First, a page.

One or more embodiments further can be embedded in a device such as a computer program product, which comprises all the features enabling the implementation of the methods described herein. The device can include a data storage medium, e.g., a non-transitory computer-usable or computer-readable medium, storing program code that, when loaded and executed in a system including memory and a processor, causes the system to perform at least a portion of the functions described within this specification. Examples of data storage media can include, but are not limited to, optical media, magnetic media, magneto-optical media, computer memory such as random access memory, a bulk storage device, e.g., hard disk, or the like.

The terms “computer program,” “software,” “application,” “computer-usable program code,” “program code,” “executable code,” variants and/or combinations thereof, in the present context, mean any expression, in any language, code or notation, of a set of instructions intended to cause a system having an information processing capability to perform a particular function either directly or after either or both of the following: a) conversion to another language, code, or notation; b) reproduction in a different material form. For example, program code can include, but is not limited to, a subroutine, a function, a procedure, an object method, an object implementation, an executable application, an applet, a servlet, a source code, an object code, a shared library/dynamic load library and/or other sequence of instructions designed for execution on a computer system.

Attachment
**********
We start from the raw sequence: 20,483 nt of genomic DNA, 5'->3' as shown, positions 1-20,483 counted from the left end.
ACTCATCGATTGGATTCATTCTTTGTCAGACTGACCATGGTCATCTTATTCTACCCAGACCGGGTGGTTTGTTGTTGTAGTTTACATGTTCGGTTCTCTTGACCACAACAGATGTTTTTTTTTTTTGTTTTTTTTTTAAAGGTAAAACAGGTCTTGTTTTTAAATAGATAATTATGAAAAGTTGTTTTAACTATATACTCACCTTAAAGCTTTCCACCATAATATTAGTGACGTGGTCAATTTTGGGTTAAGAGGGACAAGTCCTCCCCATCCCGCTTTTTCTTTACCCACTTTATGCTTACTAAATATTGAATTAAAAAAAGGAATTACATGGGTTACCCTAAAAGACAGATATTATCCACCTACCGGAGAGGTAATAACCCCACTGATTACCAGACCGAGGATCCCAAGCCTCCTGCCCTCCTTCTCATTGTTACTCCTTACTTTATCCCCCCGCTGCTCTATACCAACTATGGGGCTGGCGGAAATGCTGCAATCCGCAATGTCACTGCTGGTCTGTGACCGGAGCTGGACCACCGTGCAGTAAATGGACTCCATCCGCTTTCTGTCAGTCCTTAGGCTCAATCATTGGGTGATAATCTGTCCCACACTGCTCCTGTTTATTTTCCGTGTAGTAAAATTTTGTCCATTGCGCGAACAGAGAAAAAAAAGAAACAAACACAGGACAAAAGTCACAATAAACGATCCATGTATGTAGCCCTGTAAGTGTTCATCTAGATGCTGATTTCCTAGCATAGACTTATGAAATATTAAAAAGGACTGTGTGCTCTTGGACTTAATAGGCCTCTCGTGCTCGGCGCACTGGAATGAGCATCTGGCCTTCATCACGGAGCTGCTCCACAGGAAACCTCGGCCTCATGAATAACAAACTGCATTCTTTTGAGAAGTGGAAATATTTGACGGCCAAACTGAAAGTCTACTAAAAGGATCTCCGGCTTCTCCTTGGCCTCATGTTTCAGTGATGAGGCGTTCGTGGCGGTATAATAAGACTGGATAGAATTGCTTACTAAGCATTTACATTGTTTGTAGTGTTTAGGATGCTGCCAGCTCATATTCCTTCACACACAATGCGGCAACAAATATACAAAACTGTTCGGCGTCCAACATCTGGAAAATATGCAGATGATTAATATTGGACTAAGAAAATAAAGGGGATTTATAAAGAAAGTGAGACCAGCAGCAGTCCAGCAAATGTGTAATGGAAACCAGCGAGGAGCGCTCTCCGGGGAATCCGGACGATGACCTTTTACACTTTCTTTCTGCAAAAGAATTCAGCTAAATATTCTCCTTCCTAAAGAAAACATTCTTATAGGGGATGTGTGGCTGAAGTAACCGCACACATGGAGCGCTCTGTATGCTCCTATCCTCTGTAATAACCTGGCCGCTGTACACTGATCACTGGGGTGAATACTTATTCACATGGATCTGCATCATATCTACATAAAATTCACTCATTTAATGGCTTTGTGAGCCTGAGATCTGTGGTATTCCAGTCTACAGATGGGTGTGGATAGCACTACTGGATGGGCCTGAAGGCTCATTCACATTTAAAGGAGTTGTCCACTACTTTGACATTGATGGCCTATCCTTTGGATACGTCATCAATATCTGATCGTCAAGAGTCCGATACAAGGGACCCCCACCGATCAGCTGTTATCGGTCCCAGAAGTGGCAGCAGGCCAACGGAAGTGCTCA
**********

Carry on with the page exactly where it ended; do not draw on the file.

The terms “a” and “an,” as used herein, are defined as one or more than one. The term “plurality,” as used herein, is defined as two or more than two. The term “another,” as used herein, is defined as at least a second or more. The terms “including” and/or “having,” as used herein, are defined as comprising, i.e., open language. The term “coupled,” as used herein, is defined as connected, whether directly without any intervening elements or indirectly with one or more intervening elements, unless otherwise indicated. Two elements also can be coupled mechanically, electrically, or communicatively linked through a communication channel, pathway, network, or system.

One or more embodiments disclosed within this specification can be embodied in other forms without departing from the spirit or essential attributes thereof. Accordingly, reference should be made to the following claims, rather than to the foregoing specification, as indicating the scope of the one or more embodiments.